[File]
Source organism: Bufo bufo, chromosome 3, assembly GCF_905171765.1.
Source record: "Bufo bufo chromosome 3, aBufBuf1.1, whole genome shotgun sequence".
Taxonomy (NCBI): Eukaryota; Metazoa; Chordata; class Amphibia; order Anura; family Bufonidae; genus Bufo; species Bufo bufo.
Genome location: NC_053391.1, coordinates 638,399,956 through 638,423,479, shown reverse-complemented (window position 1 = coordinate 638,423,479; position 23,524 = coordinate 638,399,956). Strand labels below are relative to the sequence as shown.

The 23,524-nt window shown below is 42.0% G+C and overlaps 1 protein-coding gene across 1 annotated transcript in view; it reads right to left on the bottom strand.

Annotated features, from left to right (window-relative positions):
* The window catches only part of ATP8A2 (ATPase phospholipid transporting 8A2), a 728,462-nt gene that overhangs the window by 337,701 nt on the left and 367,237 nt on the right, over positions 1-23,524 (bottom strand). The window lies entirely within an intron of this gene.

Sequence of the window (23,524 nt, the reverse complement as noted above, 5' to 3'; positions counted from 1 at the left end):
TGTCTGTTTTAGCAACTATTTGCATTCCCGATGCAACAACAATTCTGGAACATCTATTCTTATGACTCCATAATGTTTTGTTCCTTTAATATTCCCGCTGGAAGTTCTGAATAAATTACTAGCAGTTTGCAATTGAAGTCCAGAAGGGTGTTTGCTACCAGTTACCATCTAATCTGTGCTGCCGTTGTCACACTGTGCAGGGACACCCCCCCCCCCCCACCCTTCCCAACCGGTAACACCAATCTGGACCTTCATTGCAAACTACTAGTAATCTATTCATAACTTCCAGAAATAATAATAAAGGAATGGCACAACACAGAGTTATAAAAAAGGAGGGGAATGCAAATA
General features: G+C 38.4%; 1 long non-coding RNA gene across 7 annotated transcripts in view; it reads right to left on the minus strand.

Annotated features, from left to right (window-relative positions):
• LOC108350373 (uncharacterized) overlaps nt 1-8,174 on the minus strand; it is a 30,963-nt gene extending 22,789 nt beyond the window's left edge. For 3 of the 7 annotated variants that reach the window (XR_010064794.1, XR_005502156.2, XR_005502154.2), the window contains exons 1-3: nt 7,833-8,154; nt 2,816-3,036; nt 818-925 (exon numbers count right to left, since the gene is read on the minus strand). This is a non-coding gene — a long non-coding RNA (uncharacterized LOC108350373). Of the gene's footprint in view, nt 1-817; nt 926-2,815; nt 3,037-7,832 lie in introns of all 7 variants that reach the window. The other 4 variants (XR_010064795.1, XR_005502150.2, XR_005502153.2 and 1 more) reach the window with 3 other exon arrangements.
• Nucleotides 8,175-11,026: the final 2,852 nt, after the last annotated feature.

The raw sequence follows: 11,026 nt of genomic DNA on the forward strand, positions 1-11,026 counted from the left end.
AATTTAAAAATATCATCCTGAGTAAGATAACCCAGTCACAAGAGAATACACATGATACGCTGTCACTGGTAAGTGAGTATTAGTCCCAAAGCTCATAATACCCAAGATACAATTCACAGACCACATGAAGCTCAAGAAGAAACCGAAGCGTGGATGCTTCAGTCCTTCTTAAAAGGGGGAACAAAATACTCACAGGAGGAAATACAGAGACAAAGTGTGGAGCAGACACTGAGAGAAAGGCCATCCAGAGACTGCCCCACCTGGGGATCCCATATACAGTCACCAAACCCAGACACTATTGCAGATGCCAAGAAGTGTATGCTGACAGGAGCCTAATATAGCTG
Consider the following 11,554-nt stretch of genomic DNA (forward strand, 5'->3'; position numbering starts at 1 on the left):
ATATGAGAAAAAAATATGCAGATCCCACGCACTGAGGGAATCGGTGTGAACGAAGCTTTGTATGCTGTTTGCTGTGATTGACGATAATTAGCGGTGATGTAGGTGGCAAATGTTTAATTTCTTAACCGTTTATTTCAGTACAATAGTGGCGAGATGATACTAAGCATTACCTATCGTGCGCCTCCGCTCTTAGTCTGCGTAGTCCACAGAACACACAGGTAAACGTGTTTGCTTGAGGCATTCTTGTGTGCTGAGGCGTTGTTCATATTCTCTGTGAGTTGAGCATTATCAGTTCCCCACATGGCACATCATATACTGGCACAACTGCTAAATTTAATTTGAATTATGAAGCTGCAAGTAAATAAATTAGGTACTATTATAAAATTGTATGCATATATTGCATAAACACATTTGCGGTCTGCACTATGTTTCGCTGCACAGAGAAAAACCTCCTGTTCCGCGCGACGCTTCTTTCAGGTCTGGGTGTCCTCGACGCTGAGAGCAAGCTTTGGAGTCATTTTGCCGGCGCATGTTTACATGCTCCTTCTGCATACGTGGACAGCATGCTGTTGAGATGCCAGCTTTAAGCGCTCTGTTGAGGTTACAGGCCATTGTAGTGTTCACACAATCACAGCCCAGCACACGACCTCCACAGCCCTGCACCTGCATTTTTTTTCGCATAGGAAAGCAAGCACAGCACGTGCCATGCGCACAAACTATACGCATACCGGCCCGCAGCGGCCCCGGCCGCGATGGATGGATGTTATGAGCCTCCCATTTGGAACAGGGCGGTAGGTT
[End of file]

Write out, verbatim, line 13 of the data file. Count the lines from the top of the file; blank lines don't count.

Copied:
• Nucleotides 8,175-11,026: the final 2,852 nt, after the last annotated feature.